Over the last few weeks, as it became clearer that Crimea would end up joining Russia one way or another, a question mark has hung over Ukraine’s other largely Russia-speaking eastern regions. In cities such as Donetsk, Kharkiv, and Luhansk, tensions rose between pro-Russian protesters and those who backed Kiev’s “Euromaidan” protests and the departure of former President Viktor Yanukovych. Meanwhile, Moscow seemed determined to stir up trouble there, whether by pushing for federalism or, as many in Kiev now fear, military intervention. What happens in these cities over the coming weeks will be decisive for Ukraine and the region.
Kharkiv, Ukraine’s second-largest city, is where former Prime Minister Yulia Tymoshenko -- Yanukovych’s arch-nemesis -- was imprisoned until her release last February. It is also where Yanukovych first fled before disappearing and showing up later in Russia. The area defies black-and-white linguistic categorization: the 2001 census lists the city of Kharkiv as predominantly Russian-speaking, but Ukrainian is the main language in the surrounding region. “I don't think language is dividing us,” Serhiy Zhadan, a celebrated writer who hails from Kharkiv but writes in Ukrainian, said recently, after he and several dozen protesters were beaten up in Kharkiv.“It's what we say in these languages that is dividing us.”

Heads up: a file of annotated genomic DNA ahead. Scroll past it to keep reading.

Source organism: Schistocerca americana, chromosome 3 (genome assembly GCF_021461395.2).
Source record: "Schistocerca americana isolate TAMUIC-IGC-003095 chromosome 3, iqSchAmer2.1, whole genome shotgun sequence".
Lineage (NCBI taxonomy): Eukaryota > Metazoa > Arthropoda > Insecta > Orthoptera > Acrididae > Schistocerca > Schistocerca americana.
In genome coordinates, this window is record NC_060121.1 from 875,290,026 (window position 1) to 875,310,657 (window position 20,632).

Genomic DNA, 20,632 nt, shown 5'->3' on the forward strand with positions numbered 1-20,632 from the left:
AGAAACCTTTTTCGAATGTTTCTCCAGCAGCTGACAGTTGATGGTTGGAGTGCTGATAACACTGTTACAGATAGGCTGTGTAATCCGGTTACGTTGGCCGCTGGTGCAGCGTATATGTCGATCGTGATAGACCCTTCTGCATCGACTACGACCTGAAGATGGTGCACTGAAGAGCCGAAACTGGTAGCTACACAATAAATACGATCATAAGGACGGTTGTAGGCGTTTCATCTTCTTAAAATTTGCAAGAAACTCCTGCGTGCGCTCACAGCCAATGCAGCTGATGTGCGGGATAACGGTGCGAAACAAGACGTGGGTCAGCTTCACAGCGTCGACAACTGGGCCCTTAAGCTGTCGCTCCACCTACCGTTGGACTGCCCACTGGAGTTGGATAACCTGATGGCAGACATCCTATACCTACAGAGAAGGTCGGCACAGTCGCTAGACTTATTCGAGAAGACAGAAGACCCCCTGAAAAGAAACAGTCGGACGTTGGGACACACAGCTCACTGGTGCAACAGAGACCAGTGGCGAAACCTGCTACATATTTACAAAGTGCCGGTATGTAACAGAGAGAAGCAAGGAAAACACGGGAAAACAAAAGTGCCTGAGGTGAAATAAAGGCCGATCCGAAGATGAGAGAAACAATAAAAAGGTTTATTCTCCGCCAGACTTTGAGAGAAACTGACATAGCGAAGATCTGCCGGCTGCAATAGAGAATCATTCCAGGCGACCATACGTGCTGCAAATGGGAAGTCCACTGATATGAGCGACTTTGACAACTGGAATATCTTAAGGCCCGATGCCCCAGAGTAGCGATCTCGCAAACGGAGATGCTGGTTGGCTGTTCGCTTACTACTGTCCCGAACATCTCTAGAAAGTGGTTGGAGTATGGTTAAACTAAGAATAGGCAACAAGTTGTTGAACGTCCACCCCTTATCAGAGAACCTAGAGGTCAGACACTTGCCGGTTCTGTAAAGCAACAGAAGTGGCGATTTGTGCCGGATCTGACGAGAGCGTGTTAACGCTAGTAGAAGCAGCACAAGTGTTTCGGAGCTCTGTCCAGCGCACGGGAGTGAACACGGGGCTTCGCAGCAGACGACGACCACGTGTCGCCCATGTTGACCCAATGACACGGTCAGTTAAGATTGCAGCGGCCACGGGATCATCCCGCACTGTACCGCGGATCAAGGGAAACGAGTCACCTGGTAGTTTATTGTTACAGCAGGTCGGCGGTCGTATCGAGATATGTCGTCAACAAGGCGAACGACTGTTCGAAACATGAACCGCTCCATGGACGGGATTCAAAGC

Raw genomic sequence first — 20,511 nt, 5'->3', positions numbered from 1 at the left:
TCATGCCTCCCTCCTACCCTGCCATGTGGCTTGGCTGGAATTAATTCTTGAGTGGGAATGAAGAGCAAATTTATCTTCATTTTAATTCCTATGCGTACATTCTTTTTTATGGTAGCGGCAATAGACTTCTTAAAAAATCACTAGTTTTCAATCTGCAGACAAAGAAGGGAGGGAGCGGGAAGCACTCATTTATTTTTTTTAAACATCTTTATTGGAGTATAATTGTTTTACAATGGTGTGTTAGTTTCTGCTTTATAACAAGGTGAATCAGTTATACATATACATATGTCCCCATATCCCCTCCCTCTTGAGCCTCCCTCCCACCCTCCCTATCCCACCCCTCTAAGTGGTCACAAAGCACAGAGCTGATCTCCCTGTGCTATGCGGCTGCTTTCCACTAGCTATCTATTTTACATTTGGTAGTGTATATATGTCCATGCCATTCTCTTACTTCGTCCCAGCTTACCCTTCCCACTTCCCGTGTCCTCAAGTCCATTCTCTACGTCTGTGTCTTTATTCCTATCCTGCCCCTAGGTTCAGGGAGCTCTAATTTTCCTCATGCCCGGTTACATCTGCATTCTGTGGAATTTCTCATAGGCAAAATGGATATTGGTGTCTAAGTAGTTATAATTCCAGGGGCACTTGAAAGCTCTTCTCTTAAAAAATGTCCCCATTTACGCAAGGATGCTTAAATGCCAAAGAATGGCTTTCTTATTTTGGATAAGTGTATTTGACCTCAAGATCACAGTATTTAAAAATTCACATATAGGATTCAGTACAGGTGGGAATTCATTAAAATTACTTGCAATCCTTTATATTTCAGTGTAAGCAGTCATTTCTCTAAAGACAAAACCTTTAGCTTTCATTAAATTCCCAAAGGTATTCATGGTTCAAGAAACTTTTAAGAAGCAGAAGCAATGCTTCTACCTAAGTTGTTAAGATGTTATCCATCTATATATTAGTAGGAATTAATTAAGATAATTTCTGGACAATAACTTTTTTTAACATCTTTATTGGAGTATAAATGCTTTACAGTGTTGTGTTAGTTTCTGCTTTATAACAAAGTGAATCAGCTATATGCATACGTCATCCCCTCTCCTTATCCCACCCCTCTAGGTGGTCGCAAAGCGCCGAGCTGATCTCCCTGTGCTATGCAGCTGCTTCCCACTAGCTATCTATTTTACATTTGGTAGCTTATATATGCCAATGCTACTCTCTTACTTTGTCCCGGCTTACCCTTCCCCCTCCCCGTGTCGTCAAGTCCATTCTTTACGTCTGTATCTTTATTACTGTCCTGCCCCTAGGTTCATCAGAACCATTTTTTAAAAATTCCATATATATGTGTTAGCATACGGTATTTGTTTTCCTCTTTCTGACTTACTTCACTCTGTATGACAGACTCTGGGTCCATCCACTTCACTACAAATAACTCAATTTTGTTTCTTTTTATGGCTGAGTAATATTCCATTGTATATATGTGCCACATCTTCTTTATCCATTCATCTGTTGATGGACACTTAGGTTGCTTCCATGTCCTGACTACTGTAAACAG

In Kharkiv, the action has centered on the city’s vast Freedom Square, which is home to a particularly impressive statue of Lenin. As similar statues were toppled across Ukraine last month, pro-Russian demonstrators rallied to protect this one. On March 1, pro-Russian protesters stormed the regional administrative building (located on the far side of the square) and raised the Russian flag above it. Dozens of pro-Maidan demonstrators were injured; some were taken onto a stage in the square, where they were forced to kneel and kiss the Russian flag. Later
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